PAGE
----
Letter Of The Day | Only we can stop the crime wave in beautiful Jamaica
THE EDITOR, Sir:
Sweet, sweet Jamaica...naw lef yah , this is the land of my birth, nuh better than yard... were songs some decades ago and more and more of these songs will be echoing over the airwaves as we approach our 54 years of independence from Britain the 'mother land'. 'Jamaica, the land of wood and water' is indeed a beautiful one and has been internationally recognised for its food, jerk pork, reggae music, beaches, dubs, river, among other things. The country's number one asset is its people, but sad to say that the same is true that they are its worst liability.
Crime and violence are threatening to erode the gains made by great men and women, both past and present. The island which was once known as the land of wood and water is now seen as the land of drugs, guns and scammers. The security forces have their hands full trying to curtail criminals from unleashing terror on anything or anyone in their path. Pregnant women, disabled men, school children, pastors, missionaries, babies, tourists, and not even animals are exempted from being brutally killed. The local news is sounding more and more like a scary action movie update, with child killed by father, four killed in drive by shooting, human's head found on road side, man stabbed to death, house fire bombed...etc, becoming the norm.
In 2010 various countries had released travel advisories to their citizens, with the view of deterring them from visiting Jamaica. This was due to the state of emergency imposed in west Kingston to capture the now incarcerated 'area leader' Christopher 'Dudus' Coke. In May of this year, two American missionaries were murdered, in June a Canadian visitor was murdered in his attempt to prevent his girlfriend from being robbed.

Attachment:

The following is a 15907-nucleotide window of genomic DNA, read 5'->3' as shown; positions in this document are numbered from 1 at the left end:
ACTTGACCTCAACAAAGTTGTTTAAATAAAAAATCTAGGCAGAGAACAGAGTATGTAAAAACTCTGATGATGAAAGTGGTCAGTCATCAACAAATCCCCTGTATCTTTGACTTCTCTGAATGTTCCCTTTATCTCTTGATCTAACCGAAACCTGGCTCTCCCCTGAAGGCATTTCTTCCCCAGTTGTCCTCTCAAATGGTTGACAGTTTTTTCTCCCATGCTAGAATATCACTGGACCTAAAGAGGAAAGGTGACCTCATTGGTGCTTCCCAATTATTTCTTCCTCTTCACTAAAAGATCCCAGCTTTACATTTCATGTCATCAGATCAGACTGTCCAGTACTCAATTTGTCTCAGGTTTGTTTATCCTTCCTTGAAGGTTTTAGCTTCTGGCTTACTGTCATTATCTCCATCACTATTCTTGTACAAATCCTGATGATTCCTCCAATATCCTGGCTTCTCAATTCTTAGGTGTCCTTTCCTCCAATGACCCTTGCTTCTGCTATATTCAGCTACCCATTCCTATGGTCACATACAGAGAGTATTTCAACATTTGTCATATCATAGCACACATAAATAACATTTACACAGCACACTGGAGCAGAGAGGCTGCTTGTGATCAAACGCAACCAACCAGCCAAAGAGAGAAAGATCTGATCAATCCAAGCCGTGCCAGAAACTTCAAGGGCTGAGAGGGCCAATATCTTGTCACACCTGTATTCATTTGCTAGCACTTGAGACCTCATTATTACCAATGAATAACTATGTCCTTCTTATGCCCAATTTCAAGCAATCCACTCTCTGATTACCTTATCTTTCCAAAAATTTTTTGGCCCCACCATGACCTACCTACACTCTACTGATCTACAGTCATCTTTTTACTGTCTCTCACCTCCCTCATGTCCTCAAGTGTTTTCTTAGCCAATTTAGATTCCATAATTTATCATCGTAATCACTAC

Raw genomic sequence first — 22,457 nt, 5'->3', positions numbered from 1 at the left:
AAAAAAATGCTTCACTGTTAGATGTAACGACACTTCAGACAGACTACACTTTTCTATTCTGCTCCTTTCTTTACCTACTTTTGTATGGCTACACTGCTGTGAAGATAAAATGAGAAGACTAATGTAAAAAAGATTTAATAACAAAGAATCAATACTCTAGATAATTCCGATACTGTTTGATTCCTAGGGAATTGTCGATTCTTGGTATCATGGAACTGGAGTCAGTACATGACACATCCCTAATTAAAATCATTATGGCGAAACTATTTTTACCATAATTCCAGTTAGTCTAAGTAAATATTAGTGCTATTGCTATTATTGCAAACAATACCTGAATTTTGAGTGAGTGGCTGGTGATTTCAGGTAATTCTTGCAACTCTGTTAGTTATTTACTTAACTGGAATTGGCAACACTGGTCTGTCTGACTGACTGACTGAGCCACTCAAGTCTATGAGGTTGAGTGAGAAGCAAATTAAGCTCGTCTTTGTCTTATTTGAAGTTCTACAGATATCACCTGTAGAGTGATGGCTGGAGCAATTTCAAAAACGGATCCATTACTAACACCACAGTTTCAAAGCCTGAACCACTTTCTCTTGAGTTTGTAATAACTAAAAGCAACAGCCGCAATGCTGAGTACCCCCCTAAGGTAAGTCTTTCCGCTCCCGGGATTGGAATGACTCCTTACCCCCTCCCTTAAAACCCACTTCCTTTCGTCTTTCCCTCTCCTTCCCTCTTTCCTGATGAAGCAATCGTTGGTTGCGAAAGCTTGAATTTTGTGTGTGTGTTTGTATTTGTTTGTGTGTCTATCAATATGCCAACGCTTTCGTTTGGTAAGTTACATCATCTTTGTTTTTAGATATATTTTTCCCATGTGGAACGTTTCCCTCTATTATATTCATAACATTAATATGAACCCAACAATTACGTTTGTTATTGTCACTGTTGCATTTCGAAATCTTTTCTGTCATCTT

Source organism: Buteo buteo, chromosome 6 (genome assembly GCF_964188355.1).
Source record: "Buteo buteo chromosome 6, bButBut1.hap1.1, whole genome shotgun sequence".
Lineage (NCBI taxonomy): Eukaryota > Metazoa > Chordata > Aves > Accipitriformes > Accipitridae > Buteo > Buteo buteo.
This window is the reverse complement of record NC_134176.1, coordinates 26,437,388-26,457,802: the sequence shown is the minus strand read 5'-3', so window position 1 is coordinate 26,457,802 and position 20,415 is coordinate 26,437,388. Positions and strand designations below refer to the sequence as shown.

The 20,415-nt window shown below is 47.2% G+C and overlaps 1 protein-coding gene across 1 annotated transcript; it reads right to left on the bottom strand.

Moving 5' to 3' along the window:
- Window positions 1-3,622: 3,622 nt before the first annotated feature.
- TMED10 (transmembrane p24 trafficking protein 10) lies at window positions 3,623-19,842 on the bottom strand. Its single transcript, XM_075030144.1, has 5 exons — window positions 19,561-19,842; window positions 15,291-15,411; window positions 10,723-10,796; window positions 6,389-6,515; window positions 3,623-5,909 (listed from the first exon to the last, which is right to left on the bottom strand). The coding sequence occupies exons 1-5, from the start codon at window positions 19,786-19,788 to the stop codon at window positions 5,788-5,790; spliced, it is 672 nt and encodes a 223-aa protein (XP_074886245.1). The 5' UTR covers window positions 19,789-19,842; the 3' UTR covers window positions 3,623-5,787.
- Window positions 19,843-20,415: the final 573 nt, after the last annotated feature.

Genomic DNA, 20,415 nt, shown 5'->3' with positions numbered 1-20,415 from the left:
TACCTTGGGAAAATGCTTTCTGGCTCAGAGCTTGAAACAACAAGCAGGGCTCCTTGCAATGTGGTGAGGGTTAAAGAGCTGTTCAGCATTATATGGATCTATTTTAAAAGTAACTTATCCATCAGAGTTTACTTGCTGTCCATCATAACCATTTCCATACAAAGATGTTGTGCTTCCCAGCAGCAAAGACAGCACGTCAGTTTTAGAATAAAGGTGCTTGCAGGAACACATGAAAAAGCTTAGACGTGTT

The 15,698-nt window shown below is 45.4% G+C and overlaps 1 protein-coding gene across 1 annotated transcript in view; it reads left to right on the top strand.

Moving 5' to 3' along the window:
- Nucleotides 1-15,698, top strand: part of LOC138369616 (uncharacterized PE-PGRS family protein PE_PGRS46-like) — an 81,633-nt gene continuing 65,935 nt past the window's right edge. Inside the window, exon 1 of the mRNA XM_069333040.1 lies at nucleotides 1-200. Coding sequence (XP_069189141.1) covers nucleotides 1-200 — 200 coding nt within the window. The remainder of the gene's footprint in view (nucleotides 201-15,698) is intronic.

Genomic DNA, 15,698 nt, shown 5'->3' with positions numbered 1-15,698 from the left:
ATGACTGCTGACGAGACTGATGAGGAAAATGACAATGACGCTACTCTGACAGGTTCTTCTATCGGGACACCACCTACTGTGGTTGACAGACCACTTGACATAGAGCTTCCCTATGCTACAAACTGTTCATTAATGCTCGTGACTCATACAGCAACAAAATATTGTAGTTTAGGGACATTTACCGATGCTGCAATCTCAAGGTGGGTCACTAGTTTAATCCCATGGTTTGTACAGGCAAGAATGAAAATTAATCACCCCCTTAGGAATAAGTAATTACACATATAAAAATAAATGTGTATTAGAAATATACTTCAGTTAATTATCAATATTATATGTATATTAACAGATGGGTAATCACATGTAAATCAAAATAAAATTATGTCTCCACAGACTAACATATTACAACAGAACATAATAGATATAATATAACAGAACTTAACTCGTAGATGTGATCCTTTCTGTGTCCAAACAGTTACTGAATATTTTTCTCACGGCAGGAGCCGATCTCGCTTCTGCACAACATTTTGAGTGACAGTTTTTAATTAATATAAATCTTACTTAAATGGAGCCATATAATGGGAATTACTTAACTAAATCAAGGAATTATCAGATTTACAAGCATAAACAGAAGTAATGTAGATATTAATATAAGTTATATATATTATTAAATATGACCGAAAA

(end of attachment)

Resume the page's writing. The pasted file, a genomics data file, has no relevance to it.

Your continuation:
Foreigners were left in tears after receiving calls from 876 numbers because Jamaican scammers wheel their way into their life savings, leaving them without a dime. Parishes that were once seen as quiet and peaceful now have being over-run by migrated thugs from Kingston, St Catherine and Clarendon. The second city has seemingly become a war zone, with the police yellow tape surrounding the parish.
There are calls for the police commissioner to step down, there are calls for a state of emergency to be imposed to stem the level of violence being perpetuated in some quarters. Sacking the commissioner or imposing a state of emergency will not solve Jamaica's crime problem; that will only act like a band aid over a wound. Jamaica needs a social intervention, starting in the homes and the communities that rubbish the notion that 'informer fi dead' and that you are to 'hear no evil, see no evil, speak no evil'. It is going to take parents teaching their children good morals, values and attitude, teaching them to satisfy and respect others. The people need to be taught how to use conflict resolution techniques and the state implementing restorative justice to solve ongoing feuds.
Jamaica's 2030 vision can only materialise if its greatest asset, its people, show love, forgive and be their brother's keeper. It is going to take the efforts of everyone holding hands for a better Jamaica.
I am etc